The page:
Now that the cell phone has totally invaded the adult world, it’s aiming at the kids. The average mobile phone and Internet user is getting younger every year. What was until recently considered a nice bar mitzvah present has become an appropriate toy for the kindergarten set.
The concern for the security and welfare of one’s child, the need to know where he is and what he is doing every moment of the day, is one of the driving causes for the increasing number of cell phones among children. Escalating violence among youth also contributes its fair share to the phenomenon.
When parents upgrade their cell phones, the children inherit the old model. However, as the child grows, so do the demands for a new, fancier mobile device.
In the past, new subscribers were usually recruits to the army who had new cell phones or their parent’s phone. This significantly lowered the age of the average user to 15 and up. Today, the new cell phone users are very young children.
Cell phone use begins early
Market research conducted by the Pelephone cellular firm indicates that cell phone use begins at the age of five and upward.
A Pelephone official told Ynet that 10 percent of children aged five to seven have cell phones, mostly models they inherited from their parents who have upgraded. Fully 30 percent of parents of kindergarten age kids felt a need to provide their children with cell phones.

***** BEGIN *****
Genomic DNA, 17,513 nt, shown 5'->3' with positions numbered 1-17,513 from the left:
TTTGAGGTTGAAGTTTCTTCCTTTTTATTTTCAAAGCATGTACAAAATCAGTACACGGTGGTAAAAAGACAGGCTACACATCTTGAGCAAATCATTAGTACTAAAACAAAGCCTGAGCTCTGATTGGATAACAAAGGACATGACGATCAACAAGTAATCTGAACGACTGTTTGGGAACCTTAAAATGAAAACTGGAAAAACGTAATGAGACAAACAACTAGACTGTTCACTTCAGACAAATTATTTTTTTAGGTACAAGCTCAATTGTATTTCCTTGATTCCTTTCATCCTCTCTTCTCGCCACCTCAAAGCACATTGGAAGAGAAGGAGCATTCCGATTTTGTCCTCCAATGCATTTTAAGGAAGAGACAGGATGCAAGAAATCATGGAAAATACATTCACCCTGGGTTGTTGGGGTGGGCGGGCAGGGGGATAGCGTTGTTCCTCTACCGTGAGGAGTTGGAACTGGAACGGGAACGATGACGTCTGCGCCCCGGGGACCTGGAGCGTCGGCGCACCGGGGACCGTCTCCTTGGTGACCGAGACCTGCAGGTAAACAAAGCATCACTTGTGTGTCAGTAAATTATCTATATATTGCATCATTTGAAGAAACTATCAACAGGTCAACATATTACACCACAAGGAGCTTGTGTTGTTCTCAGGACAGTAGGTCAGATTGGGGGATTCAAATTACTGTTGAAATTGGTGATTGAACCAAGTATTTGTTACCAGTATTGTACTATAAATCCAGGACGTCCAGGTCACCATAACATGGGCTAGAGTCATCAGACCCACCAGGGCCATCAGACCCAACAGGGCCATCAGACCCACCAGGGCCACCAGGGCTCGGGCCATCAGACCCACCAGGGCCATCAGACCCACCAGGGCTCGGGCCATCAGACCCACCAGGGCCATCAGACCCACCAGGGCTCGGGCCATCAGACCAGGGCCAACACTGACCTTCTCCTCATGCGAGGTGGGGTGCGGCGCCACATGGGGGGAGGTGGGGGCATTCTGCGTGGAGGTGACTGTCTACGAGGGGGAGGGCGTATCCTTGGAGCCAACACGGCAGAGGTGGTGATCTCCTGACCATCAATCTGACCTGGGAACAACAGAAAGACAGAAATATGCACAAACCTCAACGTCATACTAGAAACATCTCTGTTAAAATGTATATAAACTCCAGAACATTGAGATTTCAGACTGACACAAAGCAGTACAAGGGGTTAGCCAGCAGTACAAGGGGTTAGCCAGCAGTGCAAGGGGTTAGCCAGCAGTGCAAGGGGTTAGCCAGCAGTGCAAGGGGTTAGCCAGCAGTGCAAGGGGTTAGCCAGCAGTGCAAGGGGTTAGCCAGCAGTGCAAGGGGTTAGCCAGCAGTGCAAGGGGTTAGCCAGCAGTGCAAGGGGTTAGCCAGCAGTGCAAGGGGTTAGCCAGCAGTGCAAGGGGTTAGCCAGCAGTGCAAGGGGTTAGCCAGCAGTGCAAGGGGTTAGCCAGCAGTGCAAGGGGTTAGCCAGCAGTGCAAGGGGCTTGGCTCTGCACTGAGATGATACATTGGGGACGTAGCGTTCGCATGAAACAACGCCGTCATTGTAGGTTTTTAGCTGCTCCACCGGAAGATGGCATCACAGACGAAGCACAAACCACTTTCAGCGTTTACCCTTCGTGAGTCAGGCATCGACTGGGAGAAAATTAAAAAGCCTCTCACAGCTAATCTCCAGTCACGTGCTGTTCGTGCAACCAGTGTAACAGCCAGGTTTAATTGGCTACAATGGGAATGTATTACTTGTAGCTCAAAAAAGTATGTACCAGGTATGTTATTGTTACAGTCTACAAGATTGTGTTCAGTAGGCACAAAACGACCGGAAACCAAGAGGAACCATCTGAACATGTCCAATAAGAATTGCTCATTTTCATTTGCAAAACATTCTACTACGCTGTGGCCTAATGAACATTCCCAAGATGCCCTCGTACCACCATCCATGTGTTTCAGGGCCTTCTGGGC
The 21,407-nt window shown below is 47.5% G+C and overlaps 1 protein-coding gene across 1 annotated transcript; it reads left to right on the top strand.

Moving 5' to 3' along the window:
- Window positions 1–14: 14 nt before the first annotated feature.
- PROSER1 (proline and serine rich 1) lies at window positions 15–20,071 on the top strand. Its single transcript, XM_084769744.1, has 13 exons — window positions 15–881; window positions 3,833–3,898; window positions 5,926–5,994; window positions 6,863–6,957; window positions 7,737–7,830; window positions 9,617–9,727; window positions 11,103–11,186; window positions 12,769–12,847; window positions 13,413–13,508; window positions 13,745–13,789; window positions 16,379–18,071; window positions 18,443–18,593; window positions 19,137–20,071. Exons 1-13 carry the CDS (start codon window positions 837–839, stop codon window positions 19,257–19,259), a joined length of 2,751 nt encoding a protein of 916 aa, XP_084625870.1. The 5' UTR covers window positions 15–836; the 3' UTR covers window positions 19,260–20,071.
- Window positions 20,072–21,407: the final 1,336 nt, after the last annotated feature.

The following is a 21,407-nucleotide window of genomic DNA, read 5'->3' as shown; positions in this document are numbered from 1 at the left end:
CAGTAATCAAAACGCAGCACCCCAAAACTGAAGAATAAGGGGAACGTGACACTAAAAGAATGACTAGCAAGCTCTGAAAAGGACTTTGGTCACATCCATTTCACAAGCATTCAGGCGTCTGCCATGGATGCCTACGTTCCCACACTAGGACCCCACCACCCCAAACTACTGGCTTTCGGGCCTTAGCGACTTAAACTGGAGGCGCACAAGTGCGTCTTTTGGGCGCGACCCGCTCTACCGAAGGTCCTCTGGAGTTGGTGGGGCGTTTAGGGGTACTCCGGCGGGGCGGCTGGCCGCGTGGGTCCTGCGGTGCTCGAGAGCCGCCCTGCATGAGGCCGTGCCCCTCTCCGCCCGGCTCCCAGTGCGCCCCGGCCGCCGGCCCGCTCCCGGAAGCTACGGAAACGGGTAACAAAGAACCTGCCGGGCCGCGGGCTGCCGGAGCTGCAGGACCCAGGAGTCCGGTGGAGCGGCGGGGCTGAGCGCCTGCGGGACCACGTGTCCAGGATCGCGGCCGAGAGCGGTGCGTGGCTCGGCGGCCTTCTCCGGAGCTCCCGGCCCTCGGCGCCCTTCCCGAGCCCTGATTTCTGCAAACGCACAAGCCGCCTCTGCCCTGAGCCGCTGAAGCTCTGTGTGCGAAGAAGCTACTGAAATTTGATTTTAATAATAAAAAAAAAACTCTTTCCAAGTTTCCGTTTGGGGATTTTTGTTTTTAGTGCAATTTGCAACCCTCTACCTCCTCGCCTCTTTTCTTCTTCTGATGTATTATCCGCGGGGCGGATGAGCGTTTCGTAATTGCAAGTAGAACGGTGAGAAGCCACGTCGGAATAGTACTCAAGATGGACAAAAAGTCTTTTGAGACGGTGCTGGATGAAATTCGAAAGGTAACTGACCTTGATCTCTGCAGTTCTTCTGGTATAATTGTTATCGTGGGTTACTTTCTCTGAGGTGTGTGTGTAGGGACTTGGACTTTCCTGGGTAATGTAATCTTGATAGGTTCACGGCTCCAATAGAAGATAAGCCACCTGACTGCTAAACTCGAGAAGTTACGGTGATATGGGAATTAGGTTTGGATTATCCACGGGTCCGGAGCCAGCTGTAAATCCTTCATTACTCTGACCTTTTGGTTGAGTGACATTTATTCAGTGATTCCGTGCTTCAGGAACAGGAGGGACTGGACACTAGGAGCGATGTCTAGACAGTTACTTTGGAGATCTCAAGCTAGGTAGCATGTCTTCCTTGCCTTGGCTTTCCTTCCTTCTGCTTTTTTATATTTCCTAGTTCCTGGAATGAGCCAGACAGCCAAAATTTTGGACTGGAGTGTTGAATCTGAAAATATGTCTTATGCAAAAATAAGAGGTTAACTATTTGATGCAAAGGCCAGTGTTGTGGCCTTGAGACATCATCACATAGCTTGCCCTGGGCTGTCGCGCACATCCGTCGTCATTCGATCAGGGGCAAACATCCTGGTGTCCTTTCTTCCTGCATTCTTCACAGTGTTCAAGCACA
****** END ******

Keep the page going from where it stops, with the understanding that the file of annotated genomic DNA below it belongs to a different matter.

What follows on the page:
The child leaves home for a few hours and with him, a cell phone given to him to use by one of his parents, the official said.
Some 45 percent of the children carry cell phones by the time they’re eight or nine years old, the official said. Half of the parents of children in this age group feel a need to give their children phones, because at this age they are more independent and are away from home for extended periods of the day.
In this group, the official said, are many youngsters who are using a phone borrowed from their parents or the older model inherited from them when they upgraded.
Sixty-six percent of the youngsters aged 10-11 carry cell phones, mostly new phones that their parents have bought them and not hand-me-downs. Ninety percent of the 12 and older age group are owners of new models of cell phones.
But new or old, plain or fancy, one thing is certain, it’s mom and dad who foot the bill at the end of the month.